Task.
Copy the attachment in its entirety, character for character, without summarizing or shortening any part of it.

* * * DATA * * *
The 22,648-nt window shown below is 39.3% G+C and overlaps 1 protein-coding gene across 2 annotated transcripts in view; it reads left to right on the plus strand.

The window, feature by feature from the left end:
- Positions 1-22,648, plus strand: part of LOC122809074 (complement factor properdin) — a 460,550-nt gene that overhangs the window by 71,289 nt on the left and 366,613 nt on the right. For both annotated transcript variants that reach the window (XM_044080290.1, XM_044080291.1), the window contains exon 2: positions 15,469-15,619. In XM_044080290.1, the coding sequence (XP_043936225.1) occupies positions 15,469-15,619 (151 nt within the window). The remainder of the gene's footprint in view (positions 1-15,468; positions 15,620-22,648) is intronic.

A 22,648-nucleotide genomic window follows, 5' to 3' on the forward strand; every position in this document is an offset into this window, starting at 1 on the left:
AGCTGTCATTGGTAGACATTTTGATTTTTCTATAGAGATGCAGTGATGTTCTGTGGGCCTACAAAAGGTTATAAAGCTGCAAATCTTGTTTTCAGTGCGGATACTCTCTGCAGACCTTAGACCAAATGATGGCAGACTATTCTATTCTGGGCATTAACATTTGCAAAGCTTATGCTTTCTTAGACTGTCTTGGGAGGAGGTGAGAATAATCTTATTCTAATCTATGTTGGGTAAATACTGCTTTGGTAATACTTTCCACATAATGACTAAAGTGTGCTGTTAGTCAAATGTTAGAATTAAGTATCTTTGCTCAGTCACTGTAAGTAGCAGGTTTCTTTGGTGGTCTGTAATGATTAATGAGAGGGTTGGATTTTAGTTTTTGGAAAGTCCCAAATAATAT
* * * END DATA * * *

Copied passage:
The 22,648-nt window shown below is 39.3% G+C and overlaps 1 protein-coding gene across 2 annotated transcripts in view; it reads left to right on the plus strand.

The window, feature by feature from the left end:
- Positions 1-22,648, plus strand: part of LOC122809074 (complement factor properdin) — a 460,550-nt gene that overhangs the window by 71,289 nt on the left and 366,613 nt on the right. For both annotated transcript variants that reach the window (XM_044080290.1, XM_044080291.1), the window contains exon 2: positions 15,469-15,619. In XM_044080290.1, the coding sequence (XP_043936225.1) occupies positions 15,469-15,619 (151 nt within the window). The remainder of the gene's footprint in view (positions 1-15,468; positions 15,620-22,648) is intronic.

A 22,648-nucleotide genomic window follows, 5' to 3' on the forward strand; every position in this document is an offset into this window, starting at 1 on the left:
AGCTGTCATTGGTAGACATTTTGATTTTTCTATAGAGATGCAGTGATGTTCTGTGGGCCTACAAAAGGTTATAAAGCTGCAAATCTTGTTTTCAGTGCGGATACTCTCTGCAGACCTTAGACCAAATGATGGCAGACTATTCTATTCTGGGCATTAACATTTGCAAAGCTTATGCTTTCTTAGACTGTCTTGGGAGGAGGTGAGAATAATCTTATTCTAATCTATGTTGGGTAAATACTGCTTTGGTAATACTTTCCACATAATGACTAAAGTGTGCTGTTAGTCAAATGTTAGAATTAAGTATCTTTGCTCAGTCACTGTAAGTAGCAGGTTTCTTTGGTGGTCTGTAATGATTAATGAGAGGGTTGGATTTTAGTTTTTGGAAAGTCCCAAATAATAT